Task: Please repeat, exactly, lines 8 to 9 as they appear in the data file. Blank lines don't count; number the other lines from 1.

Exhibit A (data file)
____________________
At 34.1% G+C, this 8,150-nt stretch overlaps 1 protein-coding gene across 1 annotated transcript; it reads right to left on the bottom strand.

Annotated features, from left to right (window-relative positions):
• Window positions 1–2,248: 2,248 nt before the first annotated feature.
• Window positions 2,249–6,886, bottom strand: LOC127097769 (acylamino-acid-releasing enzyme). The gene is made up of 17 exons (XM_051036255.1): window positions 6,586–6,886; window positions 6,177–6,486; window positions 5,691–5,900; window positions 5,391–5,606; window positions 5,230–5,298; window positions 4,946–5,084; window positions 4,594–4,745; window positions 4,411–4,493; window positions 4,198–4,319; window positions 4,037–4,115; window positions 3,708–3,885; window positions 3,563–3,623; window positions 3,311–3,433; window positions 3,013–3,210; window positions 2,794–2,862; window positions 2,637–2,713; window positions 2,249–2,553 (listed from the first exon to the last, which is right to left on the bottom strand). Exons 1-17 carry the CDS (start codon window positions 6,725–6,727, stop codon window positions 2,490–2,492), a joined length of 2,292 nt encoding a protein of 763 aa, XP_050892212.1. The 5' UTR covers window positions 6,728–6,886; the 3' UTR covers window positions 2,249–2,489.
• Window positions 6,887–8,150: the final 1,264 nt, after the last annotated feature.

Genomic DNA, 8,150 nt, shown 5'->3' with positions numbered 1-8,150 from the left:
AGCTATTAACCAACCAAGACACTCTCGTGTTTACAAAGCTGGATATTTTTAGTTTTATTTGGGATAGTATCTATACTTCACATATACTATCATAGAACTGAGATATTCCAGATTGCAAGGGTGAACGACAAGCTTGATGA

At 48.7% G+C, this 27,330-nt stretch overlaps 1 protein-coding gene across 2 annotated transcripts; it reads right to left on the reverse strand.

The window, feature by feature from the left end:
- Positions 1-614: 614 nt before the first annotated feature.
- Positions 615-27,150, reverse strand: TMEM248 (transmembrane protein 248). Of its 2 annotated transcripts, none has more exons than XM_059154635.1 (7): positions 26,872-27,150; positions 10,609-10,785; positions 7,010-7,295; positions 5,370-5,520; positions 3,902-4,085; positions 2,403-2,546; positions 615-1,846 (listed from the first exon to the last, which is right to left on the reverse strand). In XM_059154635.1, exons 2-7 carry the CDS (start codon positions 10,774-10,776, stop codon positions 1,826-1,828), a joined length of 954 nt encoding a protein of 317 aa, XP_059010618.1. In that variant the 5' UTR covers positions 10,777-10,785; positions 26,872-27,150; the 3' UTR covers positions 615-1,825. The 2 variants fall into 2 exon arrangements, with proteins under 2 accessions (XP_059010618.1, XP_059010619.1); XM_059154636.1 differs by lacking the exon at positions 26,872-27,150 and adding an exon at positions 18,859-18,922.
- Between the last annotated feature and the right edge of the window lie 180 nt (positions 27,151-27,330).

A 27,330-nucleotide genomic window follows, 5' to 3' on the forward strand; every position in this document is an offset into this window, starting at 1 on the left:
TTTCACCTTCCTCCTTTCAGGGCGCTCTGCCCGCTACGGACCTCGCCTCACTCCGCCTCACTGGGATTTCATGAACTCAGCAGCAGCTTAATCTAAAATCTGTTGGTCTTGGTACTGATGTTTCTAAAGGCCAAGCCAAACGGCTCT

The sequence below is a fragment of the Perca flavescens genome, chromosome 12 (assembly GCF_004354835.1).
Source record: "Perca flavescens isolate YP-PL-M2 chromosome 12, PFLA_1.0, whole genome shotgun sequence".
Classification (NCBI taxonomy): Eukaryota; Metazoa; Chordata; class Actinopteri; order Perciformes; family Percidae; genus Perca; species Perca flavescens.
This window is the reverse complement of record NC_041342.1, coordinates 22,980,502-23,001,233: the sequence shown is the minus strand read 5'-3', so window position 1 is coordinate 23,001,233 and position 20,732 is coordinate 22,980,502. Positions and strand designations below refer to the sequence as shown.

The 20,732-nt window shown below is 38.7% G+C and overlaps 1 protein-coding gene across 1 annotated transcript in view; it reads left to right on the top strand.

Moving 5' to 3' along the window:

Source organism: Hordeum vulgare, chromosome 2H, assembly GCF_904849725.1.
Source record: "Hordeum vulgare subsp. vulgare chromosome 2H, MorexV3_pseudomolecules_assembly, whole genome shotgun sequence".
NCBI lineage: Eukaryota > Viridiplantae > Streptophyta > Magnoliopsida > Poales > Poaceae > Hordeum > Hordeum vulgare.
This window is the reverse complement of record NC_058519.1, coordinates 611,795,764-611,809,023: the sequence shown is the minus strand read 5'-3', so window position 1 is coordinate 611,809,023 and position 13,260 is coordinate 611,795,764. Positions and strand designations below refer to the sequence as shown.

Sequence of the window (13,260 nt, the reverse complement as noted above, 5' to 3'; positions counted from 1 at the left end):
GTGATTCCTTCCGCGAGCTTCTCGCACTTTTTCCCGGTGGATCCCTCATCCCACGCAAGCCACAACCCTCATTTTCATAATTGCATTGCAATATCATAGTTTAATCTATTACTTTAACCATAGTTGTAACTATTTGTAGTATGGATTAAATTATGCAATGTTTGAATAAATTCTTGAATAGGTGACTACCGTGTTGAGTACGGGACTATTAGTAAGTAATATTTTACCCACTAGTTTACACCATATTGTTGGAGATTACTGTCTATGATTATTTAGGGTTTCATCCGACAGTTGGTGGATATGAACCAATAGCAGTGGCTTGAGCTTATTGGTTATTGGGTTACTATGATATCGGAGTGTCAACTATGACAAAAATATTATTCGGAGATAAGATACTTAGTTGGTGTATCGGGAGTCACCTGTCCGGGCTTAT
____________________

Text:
At 48.7% G+C, this 27,330-nt stretch overlaps 1 protein-coding gene across 2 annotated transcripts; it reads right to left on the reverse strand.

The window, feature by feature from the left end: